A giant asteroid, estimated to be up to 1.3km in diameter, is heading towards us and will make a close pass by next month. The potentially hazardous asteroid, called 138971 (2001 CB21), will come as close as 4.5 million km. But scientists say there is no need to worry as the asteroid will be about 13 times the average lunar distance at its closest. However, the celestial object will be travelling at a stunning speed of over 26,800 miles per hour. The close encounter will happen on March 4 at about 3:00am ET (1:30pm IST).
An astronomer at the Virtual Telescope Project in Italy has captured an image of the asteroid hurtling towards us on January 30. Gianluca Masi, the astronomer, found the object using an Earth-based telescope when it was about 35 million kilometres away.
In the image shared on the website of the Virtual Telescope Project, the asteroid can be seen as a small white dot highlighted by an arrow at the center. It was captured during a single 420-second exposure, taken remotely with the “Elena”, a robotic telescope unit.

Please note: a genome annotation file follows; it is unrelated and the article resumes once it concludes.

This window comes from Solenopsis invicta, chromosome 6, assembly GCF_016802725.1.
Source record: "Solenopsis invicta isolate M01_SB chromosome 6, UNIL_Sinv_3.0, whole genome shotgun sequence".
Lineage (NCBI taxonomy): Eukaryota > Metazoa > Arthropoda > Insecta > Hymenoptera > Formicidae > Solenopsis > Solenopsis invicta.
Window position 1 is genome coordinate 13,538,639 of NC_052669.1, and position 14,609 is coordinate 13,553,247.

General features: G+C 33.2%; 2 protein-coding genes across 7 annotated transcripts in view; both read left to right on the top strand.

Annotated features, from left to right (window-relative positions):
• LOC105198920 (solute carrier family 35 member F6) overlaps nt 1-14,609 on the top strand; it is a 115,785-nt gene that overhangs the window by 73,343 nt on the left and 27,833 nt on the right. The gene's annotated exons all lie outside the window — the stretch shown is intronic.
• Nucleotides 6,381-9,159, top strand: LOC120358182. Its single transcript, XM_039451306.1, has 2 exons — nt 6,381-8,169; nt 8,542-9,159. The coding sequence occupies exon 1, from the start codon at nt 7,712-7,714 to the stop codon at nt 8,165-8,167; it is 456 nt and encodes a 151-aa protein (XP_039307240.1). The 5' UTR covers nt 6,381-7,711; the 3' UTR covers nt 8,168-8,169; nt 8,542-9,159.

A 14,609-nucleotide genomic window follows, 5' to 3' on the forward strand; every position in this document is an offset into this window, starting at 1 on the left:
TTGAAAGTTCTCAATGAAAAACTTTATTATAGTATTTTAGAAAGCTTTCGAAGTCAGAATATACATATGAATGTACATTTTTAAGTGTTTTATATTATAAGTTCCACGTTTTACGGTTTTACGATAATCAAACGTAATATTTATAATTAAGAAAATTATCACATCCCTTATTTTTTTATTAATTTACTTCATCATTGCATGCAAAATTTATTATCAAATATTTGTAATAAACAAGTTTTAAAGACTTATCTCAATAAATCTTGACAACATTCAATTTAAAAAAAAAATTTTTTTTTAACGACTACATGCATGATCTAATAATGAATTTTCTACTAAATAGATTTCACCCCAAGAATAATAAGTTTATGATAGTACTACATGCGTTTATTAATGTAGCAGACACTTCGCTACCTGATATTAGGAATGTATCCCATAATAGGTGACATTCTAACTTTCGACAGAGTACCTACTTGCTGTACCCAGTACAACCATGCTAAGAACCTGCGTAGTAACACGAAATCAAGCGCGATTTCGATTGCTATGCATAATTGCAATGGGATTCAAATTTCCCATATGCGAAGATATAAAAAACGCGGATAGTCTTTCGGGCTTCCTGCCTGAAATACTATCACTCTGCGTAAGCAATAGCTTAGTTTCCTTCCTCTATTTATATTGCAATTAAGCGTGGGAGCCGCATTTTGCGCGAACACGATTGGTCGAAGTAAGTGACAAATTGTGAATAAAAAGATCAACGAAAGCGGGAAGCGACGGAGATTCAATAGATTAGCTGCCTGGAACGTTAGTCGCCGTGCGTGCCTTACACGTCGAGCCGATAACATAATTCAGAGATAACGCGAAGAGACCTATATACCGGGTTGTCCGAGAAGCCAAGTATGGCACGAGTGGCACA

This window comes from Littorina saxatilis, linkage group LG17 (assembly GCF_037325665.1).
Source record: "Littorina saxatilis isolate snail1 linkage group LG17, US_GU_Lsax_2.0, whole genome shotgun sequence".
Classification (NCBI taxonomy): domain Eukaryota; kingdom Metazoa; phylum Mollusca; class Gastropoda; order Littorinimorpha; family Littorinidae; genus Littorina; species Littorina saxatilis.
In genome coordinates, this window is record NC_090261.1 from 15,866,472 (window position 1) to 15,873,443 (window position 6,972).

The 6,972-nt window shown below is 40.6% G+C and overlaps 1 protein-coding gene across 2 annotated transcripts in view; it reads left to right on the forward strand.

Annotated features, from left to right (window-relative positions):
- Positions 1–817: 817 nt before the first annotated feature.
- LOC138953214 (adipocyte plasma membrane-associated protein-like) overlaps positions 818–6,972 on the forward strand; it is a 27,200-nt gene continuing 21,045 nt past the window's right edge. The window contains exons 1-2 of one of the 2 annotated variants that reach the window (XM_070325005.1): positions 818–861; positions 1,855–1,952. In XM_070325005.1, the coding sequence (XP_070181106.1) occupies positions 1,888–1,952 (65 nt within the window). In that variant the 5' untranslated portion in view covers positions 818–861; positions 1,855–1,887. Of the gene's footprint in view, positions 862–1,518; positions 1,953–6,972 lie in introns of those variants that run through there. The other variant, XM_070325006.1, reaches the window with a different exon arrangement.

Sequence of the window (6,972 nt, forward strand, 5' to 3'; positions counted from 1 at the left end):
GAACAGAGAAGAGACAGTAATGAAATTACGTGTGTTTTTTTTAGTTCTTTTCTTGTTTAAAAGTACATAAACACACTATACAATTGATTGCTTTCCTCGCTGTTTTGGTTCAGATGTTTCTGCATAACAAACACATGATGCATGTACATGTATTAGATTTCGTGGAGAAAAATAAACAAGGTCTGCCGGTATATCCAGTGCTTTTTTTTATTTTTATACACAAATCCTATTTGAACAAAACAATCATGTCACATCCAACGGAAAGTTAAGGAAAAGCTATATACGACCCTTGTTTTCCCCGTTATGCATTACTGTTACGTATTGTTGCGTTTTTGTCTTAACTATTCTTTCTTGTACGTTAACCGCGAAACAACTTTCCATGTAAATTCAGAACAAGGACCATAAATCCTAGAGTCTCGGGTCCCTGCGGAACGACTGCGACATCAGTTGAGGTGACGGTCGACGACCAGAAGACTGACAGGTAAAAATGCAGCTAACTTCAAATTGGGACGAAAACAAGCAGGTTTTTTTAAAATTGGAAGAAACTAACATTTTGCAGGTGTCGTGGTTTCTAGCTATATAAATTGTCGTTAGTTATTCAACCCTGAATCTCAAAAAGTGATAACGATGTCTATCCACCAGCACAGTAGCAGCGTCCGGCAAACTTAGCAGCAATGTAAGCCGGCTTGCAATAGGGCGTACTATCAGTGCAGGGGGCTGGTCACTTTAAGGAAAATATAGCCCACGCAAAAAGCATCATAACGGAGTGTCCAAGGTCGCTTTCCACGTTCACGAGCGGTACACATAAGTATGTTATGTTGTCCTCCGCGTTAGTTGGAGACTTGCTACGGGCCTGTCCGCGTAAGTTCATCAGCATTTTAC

A report in Newsweek said the asteroid completes an orbit of the Sun in 384 days, a little more than what Earth takes to go around the Sun. The asteroid’s classification as “potentially hazardous” does not mean it could hit us. It means that it is capable of coming very close to us. The classification also takes into account the size of the asteroid. Last month, another asteroid came relatively close to Earth. Called 7482 (1994 PC1), it was over 1 kilometre wide and whizzed past Earth on January 18.
While no threat of a collision from an asteroid has been detected so far, NASA is working on building capability to deal with such a situation if that arises in the future. It has launched the Double Asteroid Redirection Test (DART) mission to crash a spacecraft into an asteroid to give it a nudge to change in its trajectory. The crash is not expected before September-October 2022.